I always tether. Whether it's for a client or fashion editorial, the CamRanger has played a very important role in capturing rock solid images. But, before the wonderful technology of wireless tethering came into the picture, I always tethered to a workstation. However, that came with the annoyance of a long tether cable dangling off your camera. I always felt the sense of being trapped or held back from moving freely, I was always concerned and it was always a distraction.
Let's set the scene...
It's the heat of the moment, nearly 30 minutes into the second look of the day. Stunning, dramatically lit, images were pouring in from my camera and morale was high. Suddenly, I turn to take a glance at the workstation and accidentally smash the tether cable with my foot which violently rips the tether cable out from the camera. Bashfully, ignoring the embarrassment, I utter “No big deal! It happens all the time.”
I casually plug the cable back into the USB port and immediately notice a big problem. The gold-plated connector shifted and moved inside the port and could be unplugged with the lightest touch. Frantically, I double checked the connection in Adobe Lightroom, the port was dead. I wasn't sure what to think, so I did what every photographer would do: calmly carry on and hide my self-outrage.
Previous prevention techniques consisted of stuffing a wad of cable through my belt loop or even wrapping the cable around the lens. Both were sorry and shameful practices that never could have stopped the blunt force of a jerked tether cable. They certainty didn't work in this case.
Months and four dozen shoots later, I was still working with the same camera and had not had the time to send it in for repair. Also, the expense of camera repair and lengthy time of repair frightened me. Fortunately, I had managed to finagle the CamRanger and USB port to successfully sync, but I had to rely on adhesive tape to secure the cable. Without the small slice of tape, nothing worked as it should. My assistants had become conditioned to handing me a roll of tape before the shoot to secure the cable to my camera. If you've ever heard the term "hot mess," that is how my camera was described every time I secured the piece of tape over the USB Port. Sometimes the tape would work, most of the time it did not. It was never pretty and I’m sure clients occasionally questioned it, but I suppose it got the job done.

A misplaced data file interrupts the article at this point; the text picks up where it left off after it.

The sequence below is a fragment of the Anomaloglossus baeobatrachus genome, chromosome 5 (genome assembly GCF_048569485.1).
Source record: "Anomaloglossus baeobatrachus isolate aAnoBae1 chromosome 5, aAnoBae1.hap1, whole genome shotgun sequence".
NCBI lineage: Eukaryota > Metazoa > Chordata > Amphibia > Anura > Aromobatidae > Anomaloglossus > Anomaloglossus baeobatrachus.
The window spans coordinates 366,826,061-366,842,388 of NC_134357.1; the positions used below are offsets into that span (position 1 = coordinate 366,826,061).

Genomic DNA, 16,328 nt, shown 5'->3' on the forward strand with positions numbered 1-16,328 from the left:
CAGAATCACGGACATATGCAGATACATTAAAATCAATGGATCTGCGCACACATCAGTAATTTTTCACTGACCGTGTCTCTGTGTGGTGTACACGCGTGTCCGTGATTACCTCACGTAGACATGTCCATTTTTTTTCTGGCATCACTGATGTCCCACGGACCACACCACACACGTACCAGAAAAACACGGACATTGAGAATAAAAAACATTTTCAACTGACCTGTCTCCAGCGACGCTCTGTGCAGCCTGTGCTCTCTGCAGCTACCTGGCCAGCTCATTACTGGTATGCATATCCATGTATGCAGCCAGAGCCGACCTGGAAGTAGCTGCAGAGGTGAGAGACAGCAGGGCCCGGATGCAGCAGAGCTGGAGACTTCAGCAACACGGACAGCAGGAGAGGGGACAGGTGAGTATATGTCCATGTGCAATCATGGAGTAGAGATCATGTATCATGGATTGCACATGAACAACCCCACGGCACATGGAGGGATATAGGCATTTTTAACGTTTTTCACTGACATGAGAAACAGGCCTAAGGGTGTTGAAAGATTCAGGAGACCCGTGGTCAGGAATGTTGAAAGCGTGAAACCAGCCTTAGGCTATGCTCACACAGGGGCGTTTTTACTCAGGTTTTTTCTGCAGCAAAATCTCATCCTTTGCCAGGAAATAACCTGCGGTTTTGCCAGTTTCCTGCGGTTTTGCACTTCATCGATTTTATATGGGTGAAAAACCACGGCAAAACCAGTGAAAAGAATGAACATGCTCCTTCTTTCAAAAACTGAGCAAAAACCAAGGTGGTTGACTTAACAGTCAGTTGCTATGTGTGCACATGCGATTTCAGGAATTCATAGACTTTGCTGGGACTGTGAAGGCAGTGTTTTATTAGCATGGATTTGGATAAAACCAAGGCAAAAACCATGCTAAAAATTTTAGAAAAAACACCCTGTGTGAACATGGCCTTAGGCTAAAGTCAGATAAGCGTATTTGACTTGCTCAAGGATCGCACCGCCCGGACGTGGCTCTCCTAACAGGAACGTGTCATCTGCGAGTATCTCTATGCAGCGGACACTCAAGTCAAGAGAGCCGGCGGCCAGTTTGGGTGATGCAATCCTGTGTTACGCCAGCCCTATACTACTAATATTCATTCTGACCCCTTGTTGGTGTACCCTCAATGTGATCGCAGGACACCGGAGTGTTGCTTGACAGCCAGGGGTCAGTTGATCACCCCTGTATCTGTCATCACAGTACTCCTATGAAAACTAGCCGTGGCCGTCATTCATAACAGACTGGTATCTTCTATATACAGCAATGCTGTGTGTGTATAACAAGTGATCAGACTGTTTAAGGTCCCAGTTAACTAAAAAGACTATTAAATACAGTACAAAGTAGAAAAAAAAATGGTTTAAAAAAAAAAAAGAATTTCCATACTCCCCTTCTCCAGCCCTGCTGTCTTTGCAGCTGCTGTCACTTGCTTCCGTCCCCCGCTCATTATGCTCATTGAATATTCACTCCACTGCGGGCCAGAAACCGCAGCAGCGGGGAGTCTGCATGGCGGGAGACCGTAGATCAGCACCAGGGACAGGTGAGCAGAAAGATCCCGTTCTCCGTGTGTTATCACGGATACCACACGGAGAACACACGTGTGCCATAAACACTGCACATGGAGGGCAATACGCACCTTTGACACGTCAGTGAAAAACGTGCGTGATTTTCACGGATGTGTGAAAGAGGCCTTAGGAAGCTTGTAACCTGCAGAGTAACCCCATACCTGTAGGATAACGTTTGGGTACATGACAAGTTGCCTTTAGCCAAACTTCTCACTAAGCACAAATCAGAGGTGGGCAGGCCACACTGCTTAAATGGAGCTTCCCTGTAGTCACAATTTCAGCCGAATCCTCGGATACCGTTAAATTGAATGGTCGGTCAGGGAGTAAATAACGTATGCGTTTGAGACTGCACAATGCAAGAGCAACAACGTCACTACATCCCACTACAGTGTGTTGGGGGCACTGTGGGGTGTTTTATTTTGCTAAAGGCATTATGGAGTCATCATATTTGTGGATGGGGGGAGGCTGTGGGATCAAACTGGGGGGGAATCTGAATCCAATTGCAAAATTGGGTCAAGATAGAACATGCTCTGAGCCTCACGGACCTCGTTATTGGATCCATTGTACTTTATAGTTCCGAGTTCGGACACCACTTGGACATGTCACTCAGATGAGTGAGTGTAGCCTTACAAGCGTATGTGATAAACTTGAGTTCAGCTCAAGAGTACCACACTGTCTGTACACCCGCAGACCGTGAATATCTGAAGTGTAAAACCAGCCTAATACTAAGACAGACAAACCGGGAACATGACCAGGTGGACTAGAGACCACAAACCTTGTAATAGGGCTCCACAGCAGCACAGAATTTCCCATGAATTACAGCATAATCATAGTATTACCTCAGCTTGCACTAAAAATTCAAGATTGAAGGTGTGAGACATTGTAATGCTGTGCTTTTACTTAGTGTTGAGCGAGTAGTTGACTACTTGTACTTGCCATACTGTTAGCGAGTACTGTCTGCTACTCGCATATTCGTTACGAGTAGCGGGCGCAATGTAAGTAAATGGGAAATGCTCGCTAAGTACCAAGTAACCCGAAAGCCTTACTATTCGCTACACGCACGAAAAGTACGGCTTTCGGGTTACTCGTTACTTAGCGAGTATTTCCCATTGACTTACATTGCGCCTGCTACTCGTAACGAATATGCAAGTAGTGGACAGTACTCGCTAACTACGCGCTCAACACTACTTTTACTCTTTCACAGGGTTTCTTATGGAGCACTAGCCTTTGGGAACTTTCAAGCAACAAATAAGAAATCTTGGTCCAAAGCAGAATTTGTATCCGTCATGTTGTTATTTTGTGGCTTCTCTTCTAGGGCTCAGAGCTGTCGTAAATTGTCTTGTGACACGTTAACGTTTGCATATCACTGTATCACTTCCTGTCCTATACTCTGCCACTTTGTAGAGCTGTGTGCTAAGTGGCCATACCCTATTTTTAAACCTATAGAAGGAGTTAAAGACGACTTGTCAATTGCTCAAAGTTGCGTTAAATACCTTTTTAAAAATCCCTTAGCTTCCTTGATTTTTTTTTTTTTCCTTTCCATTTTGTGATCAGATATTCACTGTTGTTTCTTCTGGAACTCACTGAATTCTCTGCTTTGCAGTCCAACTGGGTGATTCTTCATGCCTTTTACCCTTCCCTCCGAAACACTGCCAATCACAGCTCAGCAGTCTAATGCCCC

Around the same time of the "tape fiasco," I was introduced to Tether Tools, a company that focuses on cable management and tethering solutions. Through the grapevine, I had heard of the little device called the Jerkstopper, but I had yet to see it in physical form. How would this little plastic gadget prevent the force of an unintentional cable jolt?
I was intrigued, I immediately ordered the device and attached the Jerkstopper to the camera body and was instantly impressed with its simplicity. With the proper slack, the Jerkstopper creates an additional point of impact before any stress hits the camera port. I thought to myself, “If only I had this contraption a few months ago, I would still have a working USB port.” It was a moment of clarity, I was once told a few wise words; nothing is a complete failure, it’s just a learning experience.
After some time, I sent my camera in for repair which returned with a nice $300 bill. It didn't kill me, but it did feel like a shot in the knee; a small $16 dollar investment could have saved me from a $300 repair bill. With that said, I recommend taking inventory of your equipment and creating a list of needed accessories that could possibly prevent a disaster. Whether it’s a backup hard drive, rain cover, camera strap, modular belt, lens case or Jerkstopper, invest in prevention. If not, you're guaranteed to not only be purchasing plenty of tape, but also a hefty repair bill.
personally… I like that my cable pulls out when tripped over. I watched one photographer who had taped the cable to the camera pull a lot of moneys worth of camera and lens to the concrete studio floor resulting in him picking up pieces of plastic and glass for the rest of the shoot, instead of taking pictures
Ouch! That definitely sucks! Everyone has their workflow, this is simply my experience and I don't want to have to duct tape my camera anymore! :)
I'm interested in that matte box! where is it from?
Hey Paul, it's a LEE Filters System. The matte box is an optional extension that holds the filters in place.